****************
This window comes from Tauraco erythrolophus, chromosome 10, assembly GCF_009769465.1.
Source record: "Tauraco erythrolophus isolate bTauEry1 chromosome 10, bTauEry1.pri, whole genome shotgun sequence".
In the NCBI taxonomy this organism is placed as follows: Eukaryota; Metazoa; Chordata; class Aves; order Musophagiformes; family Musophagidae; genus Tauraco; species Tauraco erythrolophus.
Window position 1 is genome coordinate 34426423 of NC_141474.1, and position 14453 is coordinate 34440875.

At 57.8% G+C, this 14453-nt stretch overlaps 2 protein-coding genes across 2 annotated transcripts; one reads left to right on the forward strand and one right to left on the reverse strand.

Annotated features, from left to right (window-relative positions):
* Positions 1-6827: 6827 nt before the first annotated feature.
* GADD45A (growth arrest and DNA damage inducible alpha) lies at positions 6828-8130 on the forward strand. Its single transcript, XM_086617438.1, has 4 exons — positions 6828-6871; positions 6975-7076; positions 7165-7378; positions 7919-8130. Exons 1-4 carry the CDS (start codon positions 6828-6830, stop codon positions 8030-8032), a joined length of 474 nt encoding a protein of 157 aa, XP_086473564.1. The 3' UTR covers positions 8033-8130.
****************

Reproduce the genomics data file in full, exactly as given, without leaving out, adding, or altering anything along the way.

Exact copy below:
This window comes from Tauraco erythrolophus, chromosome 10, assembly GCF_009769465.1.
Source record: "Tauraco erythrolophus isolate bTauEry1 chromosome 10, bTauEry1.pri, whole genome shotgun sequence".
In the NCBI taxonomy this organism is placed as follows: Eukaryota; Metazoa; Chordata; class Aves; order Musophagiformes; family Musophagidae; genus Tauraco; species Tauraco erythrolophus.
Window position 1 is genome coordinate 34426423 of NC_141474.1, and position 14453 is coordinate 34440875.

At 57.8% G+C, this 14453-nt stretch overlaps 2 protein-coding genes across 2 annotated transcripts; one reads left to right on the forward strand and one right to left on the reverse strand.

Annotated features, from left to right (window-relative positions):
* Positions 1-6827: 6827 nt before the first annotated feature.
* GADD45A (growth arrest and DNA damage inducible alpha) lies at positions 6828-8130 on the forward strand. Its single transcript, XM_086617438.1, has 4 exons — positions 6828-6871; positions 6975-7076; positions 7165-7378; positions 7919-8130. Exons 1-4 carry the CDS (start codon positions 6828-6830, stop codon positions 8030-8032), a joined length of 474 nt encoding a protein of 157 aa, XP_086473564.1. The 3' UTR covers positions 8033-8130.